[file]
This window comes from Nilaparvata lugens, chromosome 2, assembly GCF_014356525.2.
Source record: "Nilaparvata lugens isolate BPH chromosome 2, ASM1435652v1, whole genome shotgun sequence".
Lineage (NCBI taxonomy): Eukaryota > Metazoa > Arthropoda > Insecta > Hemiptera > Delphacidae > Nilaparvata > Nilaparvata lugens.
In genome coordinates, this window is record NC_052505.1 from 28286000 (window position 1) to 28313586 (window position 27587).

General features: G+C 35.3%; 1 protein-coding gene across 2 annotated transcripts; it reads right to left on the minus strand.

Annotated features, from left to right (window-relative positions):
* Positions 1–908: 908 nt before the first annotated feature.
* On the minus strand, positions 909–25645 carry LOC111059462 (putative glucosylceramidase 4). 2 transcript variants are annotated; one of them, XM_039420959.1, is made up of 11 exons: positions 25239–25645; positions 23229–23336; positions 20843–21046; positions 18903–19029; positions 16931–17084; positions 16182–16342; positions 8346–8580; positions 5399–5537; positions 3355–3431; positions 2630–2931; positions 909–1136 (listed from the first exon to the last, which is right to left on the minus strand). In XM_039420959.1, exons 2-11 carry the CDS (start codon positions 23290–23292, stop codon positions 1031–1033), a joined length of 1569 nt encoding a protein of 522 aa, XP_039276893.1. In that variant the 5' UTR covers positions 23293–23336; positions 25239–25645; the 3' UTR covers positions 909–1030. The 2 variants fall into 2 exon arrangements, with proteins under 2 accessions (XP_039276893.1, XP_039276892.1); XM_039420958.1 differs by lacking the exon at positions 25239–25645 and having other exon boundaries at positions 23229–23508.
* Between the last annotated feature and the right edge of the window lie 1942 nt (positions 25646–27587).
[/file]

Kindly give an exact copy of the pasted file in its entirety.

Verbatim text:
This window comes from Nilaparvata lugens, chromosome 2, assembly GCF_014356525.2.
Source record: "Nilaparvata lugens isolate BPH chromosome 2, ASM1435652v1, whole genome shotgun sequence".
Lineage (NCBI taxonomy): Eukaryota > Metazoa > Arthropoda > Insecta > Hemiptera > Delphacidae > Nilaparvata > Nilaparvata lugens.
In genome coordinates, this window is record NC_052505.1 from 28286000 (window position 1) to 28313586 (window position 27587).

General features: G+C 35.3%; 1 protein-coding gene across 2 annotated transcripts; it reads right to left on the minus strand.

Annotated features, from left to right (window-relative positions):
* Positions 1–908: 908 nt before the first annotated feature.
* On the minus strand, positions 909–25645 carry LOC111059462 (putative glucosylceramidase 4). 2 transcript variants are annotated; one of them, XM_039420959.1, is made up of 11 exons: positions 25239–25645; positions 23229–23336; positions 20843–21046; positions 18903–19029; positions 16931–17084; positions 16182–16342; positions 8346–8580; positions 5399–5537; positions 3355–3431; positions 2630–2931; positions 909–1136 (listed from the first exon to the last, which is right to left on the minus strand). In XM_039420959.1, exons 2-11 carry the CDS (start codon positions 23290–23292, stop codon positions 1031–1033), a joined length of 1569 nt encoding a protein of 522 aa, XP_039276893.1. In that variant the 5' UTR covers positions 23293–23336; positions 25239–25645; the 3' UTR covers positions 909–1030. The 2 variants fall into 2 exon arrangements, with proteins under 2 accessions (XP_039276893.1, XP_039276892.1); XM_039420958.1 differs by lacking the exon at positions 25239–25645 and having other exon boundaries at positions 23229–23508.
* Between the last annotated feature and the right edge of the window lie 1942 nt (positions 25646–27587).